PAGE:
• backybacky Twin CitiesPosts: 18,771
    When you are ready to pay for my cars, and to guarantee the safety of my family and me when driving those cars, then you can put whatever emphasis you want on crash test results with respect to my cars. But it's going to be MY car, and it's MY family, so if I want to make crash test results a high priority buying criterion, that is what I'll do.

    Do you suppose there's a reason why automakers tout the crash test scores of their cars, when the scores are good? Maybe because they know, from their extensive marketing research, that many buyers place high importance on crash safety?

    As for now, I can't seriously consider one of the cars in this class that's high on my shopping list, the Elantra, because the IIHS side impact result is unknown. Same problem with the Optima, although it's not technically in this group (although by price it is).
  • thegraduatethegraduate Posts: 9,731
    What are we all driving these days folks? iluv has a new Lancer. What have you got?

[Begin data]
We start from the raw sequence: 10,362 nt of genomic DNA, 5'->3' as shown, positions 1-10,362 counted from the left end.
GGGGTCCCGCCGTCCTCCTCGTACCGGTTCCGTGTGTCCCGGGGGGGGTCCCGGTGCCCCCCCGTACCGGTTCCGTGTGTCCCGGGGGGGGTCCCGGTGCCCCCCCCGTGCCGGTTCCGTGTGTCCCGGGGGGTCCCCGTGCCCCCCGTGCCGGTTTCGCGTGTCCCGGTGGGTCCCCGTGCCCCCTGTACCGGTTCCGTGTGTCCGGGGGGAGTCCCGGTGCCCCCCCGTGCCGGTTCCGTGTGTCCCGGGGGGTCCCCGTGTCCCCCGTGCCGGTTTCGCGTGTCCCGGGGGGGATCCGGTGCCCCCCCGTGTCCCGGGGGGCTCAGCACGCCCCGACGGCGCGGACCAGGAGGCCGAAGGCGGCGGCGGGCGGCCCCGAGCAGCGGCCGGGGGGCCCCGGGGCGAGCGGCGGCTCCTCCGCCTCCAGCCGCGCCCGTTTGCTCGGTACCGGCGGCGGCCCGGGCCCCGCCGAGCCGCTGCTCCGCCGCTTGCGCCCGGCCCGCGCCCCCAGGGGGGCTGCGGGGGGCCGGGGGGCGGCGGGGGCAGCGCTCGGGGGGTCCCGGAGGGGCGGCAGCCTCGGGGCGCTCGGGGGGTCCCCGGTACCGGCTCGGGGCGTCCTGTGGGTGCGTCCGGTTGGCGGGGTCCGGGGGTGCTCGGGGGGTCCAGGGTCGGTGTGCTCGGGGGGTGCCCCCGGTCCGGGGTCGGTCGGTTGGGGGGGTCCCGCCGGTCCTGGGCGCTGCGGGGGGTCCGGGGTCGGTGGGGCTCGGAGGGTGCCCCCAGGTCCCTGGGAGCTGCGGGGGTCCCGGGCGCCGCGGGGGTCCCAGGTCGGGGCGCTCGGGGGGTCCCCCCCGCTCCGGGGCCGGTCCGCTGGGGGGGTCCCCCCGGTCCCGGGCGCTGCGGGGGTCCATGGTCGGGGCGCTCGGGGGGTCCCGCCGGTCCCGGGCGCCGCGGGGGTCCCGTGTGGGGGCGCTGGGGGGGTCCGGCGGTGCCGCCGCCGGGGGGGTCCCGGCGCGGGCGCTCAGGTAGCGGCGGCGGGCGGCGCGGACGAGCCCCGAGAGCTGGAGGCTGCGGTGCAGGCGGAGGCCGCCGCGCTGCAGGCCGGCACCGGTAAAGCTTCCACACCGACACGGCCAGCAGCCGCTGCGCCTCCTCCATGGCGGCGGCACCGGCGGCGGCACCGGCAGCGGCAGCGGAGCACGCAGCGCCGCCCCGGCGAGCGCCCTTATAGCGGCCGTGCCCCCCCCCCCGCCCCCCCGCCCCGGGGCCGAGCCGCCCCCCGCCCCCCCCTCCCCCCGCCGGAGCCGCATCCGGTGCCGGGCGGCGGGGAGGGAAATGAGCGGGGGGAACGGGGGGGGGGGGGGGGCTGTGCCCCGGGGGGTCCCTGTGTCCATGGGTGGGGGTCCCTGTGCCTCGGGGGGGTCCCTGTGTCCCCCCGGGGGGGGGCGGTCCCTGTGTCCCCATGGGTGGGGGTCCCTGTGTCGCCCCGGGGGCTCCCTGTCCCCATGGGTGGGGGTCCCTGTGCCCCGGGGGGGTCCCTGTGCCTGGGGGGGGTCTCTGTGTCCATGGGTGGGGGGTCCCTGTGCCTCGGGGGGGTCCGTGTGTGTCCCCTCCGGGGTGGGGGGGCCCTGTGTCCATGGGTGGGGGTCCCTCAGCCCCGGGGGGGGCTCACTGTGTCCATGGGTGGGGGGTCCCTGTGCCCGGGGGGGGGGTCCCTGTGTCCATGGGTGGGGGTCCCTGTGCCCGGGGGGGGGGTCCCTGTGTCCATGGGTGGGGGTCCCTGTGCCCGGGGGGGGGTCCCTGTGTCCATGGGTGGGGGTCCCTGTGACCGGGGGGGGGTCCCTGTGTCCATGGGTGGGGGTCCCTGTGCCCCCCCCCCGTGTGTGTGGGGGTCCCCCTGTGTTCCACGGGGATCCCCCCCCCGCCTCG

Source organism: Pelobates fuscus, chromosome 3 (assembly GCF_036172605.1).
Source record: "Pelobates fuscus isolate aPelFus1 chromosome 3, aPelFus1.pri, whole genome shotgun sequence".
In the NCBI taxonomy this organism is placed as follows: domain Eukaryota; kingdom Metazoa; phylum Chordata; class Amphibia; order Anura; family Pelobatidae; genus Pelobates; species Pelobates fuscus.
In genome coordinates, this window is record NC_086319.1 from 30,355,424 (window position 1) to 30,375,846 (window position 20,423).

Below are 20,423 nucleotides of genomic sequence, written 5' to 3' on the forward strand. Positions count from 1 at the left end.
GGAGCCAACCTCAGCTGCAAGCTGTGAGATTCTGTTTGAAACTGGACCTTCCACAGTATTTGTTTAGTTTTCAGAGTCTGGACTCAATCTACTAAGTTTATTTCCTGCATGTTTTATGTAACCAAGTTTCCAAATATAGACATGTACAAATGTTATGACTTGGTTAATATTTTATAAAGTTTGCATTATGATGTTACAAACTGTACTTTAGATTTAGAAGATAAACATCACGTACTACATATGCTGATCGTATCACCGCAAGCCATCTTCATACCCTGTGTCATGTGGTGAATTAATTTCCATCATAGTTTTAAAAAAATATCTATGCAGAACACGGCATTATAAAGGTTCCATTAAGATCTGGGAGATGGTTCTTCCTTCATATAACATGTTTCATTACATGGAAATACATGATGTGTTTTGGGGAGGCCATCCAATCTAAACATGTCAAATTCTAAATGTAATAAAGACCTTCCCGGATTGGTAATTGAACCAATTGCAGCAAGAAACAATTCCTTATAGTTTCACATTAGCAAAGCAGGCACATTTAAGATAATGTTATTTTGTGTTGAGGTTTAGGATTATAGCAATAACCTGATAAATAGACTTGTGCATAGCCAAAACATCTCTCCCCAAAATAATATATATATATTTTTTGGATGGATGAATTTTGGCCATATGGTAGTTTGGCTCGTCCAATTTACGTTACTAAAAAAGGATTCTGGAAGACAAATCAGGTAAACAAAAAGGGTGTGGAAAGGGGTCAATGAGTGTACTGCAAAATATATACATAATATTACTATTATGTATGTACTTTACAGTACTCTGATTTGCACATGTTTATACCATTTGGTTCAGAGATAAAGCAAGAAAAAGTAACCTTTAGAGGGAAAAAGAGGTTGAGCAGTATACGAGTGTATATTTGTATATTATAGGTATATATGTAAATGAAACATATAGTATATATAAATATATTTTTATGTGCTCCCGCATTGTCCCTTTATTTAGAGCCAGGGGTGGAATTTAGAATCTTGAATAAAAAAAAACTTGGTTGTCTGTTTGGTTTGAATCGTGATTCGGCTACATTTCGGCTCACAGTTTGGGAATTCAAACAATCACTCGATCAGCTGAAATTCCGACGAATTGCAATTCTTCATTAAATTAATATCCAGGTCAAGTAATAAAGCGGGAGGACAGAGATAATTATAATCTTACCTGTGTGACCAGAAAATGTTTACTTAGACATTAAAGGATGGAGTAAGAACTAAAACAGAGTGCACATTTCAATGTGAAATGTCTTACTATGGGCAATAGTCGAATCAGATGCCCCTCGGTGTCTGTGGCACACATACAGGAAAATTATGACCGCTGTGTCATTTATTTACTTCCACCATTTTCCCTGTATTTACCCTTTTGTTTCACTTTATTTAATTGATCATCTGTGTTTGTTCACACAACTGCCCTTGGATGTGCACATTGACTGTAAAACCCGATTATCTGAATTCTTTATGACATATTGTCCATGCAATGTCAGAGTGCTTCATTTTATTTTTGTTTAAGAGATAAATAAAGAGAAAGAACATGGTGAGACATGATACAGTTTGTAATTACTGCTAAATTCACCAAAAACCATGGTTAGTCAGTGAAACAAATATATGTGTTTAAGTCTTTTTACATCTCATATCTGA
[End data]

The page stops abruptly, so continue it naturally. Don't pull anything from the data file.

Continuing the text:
• I have a new 2008 Honda Fit (purchased 11/19 now with 1,000 miles). Admittedly my needs are different than most people's. In 10 years and 170,000 my last car, a '97 Impreza wagon, never had a human sit on a back seat. I drive alone or with one other person and I need to carry my large dogs often. That means I need a wagon-type vehicle where the floor in the back area goes down flat. Most people I show dogs with have vans or SUVs but I've always been able to get everything I need into the small car and don't want to either pay for the bigger vehicle or get that kind of gas mileage. Of the vehicles I researched and listed to look at this time (Fit, Scion, Toyota Matrix, Pontiac Vibe, Mazda5, and Kia Rio5), the Fit was easily my choice. In fact I drove a Fit first and had to force myself to go look at the others. Never did look at the Kia, just realized I wouldn't feel confident about one.